BAGHDAD (Reuters) -- Police tracked down and killed a suspected Iraqi militant on December 27, the night after the man believed to have links to Al-Qaeda disappeared in a bold jailbreak in western Iraq, a senior police official said.
Police shot Imad Ahmed Farhan, described as a leader of the Islamic State in Iraq, a Sunni Islamist group linked to Al-Qaeda, after surrounding a house where he was holed up in the city of Ramadi, said Major-General Tareq Yusuf, police commander for western Anbar province.
Farhan, who was accused of killing 37 people, and two other suspected militants escaped from a police jail in Ramadi, 100 kilometers (60 miles) west of Baghdad, in a dramatic riot overnight on December 26.
Prisoners lured a policeman into their cell, stealing his weapon and killing him. Six other police officers and seven prisoners were killed in the subsequent fighting.
Yusuf said the two other men who escaped with Farhan, were still at large.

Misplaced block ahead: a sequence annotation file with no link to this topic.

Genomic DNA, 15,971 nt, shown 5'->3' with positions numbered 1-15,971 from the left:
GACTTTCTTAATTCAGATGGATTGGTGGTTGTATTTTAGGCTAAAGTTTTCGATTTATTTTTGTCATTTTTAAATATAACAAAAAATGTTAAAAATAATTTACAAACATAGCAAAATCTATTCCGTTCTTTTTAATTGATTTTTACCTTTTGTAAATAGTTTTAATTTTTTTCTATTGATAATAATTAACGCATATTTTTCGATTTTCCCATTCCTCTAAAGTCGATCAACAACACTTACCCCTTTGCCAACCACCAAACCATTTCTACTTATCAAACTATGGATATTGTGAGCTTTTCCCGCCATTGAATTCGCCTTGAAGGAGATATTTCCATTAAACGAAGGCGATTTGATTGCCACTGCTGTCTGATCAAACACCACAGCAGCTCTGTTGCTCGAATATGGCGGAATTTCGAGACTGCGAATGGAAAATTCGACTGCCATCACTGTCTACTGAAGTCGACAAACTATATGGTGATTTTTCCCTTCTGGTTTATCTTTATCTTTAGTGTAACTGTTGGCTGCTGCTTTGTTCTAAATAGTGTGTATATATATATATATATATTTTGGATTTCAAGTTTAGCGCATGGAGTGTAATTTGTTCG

"We are chasing them, we are following them, and we will soon arrest them, God willing," Yusuf said.
Yusuf said that Farhan had taken the family which lived in the home where he was killed hostage and fired at police from inside until he was shot dead himself.
A local resident who witnessed the events, however, said that the standoff continued even after Farhan was shot, suggesting the other militants may have been inside as well.
A lieutenant colonel in the Ramadi police, who asked to go unnamed, said that two accomplices surrendered after Farhan was shot, but they were not the two escaped prisoners.
He said one civilian in the area was killed and one was wounded during the standoff. Three police officers were wounded, he said.
Anbar, a vast desert region, was once Iraq's wild west and a hotbed of Sunni Islamist insurgency against U.S. and Iraqi forces. But the province has gradually become far quieter. Earlier this fall, Iraqi security forces assumed control for Anbar's security from U.S. Marines stationed there.